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The night shift
An overnight with Platteville police (and fire and EMS)
night main st

The fact that you’re sleeping at night doesn’t mean Platteville is sleeping.

Restaurants and bars are hubs of activity. People drive through Platteville on the way to other destinations. College students celebrate surviving another week of classes.

To keep late-night activity from getting out of hand, Platteville police work all night, sometimes accompanied by Platteville firefighters and EMS EMTs.

This particular Friday night, police Sgt. Josh Grabandt is the shift commander, and Officers T.J. Sheffer, Ryan Knoerschild and Amy Hartwig are on patrol. Sheffer works 4 p.m. to 4 a.m., and Grabandt, Knoerschild and Hartwig work 7 p.m. to 7 a.m.

“You work, you go home and you sleep, you eat, and you work,” said Grabandt. “It gives you a lot more time off, and when you’re plugged into work, you’re really plugged in.

“I like the work; it’s just tough when you have kids. When they get up Daddy’s going to bed.”

Two dispatchers work this night shift — Laura Brown until 11 p.m., and Amy Dillman from 11 until 7 a.m.

“I like communication; that’s always been my niche,” said Dillman, who has worked for the city for 7½ years and as a dispatcher for 23 years.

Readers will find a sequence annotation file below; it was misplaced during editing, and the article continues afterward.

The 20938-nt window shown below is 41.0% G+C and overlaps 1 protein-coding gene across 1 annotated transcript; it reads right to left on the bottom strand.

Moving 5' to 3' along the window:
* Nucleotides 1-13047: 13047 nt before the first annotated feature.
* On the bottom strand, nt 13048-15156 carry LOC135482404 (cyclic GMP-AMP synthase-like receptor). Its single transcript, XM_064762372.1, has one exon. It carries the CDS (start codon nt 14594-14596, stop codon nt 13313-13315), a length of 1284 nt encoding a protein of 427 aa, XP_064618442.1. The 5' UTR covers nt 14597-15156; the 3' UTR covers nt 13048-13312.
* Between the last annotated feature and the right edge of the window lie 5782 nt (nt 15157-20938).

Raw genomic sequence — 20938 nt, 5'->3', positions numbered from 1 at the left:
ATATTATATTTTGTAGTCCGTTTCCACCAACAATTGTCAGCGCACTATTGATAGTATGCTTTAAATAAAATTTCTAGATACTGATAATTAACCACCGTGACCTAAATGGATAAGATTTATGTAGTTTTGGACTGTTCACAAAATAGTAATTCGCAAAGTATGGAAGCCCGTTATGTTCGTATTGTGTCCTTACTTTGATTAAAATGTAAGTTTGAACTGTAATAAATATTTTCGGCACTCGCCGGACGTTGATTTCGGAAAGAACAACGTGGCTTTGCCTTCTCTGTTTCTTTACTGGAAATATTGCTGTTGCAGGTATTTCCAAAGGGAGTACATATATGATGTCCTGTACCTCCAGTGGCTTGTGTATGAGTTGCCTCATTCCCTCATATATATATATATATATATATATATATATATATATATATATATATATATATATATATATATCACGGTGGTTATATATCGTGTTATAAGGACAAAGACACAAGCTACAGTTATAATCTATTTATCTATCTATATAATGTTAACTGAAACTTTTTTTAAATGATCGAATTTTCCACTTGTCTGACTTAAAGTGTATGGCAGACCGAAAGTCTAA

This Friday night wasn’t an especially busy weekend night. Part of the reason may have been the cold, part may have been UW–Platteville’s Parents Weekend, and part may be Freakfest in Madison.

Grabandt estimates how busy the night will be by the number of cars and pedestrian traffic he sees. “Divide by temperature, and come up with some sort of equation,” he joked.

Elsewhere, UW–Platteville police patrol the UWP campus. The Grant County Sheriff’s Department has deputies out as well.

“The nice thing about working in a city is that you have backup,” said Grabandt. “In the county your backup can be nonexistent” due to the county’s size, larger than the state of Rhode Island.

9:40 p.m.: Dispatcher Laura Brown gets a call about a man chasing another man on Main Street. Grabandt goes out to look, but by the time he gets to the scene, the alleged chaser and chased are both gone.

The police’s focus includes “quality of life crimes, and that’s what we’re looking to target” this night, said Grabandt.

11 p.m.: Grabandt stops a car for having expired registration. What also was expired was the driver’s license.

“It’s 11 at night; we’re looking for impaired drivers and warrants and so on,” he said.

The driver was neither impaired nor had outstanding warrants. She was given a warning and told to update her license and registration.